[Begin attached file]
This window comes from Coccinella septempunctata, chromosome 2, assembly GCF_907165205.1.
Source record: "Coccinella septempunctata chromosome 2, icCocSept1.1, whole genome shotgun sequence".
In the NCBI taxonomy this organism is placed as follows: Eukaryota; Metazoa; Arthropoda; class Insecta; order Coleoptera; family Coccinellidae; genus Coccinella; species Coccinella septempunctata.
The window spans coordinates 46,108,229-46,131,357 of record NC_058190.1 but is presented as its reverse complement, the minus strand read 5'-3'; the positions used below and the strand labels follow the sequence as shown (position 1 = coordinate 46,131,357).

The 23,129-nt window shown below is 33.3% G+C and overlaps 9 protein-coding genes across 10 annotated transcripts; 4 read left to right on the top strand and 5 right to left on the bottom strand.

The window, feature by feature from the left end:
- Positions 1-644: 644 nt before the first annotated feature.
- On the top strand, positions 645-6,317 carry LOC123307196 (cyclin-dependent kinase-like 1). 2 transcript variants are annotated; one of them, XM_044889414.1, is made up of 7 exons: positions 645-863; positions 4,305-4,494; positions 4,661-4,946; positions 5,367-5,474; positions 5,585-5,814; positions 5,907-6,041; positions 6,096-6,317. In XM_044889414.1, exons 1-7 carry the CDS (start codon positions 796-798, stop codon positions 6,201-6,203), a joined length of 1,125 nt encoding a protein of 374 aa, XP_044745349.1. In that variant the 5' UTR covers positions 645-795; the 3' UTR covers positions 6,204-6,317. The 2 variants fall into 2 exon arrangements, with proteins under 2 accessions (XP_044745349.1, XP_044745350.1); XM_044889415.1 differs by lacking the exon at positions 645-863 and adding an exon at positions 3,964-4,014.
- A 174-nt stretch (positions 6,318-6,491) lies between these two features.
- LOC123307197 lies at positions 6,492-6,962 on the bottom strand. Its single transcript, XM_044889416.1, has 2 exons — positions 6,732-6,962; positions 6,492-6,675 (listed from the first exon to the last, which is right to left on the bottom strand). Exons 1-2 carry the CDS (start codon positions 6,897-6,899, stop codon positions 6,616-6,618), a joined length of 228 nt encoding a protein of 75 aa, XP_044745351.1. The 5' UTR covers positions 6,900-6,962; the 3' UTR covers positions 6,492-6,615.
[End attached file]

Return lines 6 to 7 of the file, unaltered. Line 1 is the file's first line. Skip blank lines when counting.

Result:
The window, feature by feature from the left end:
- Positions 1-644: 644 nt before the first annotated feature.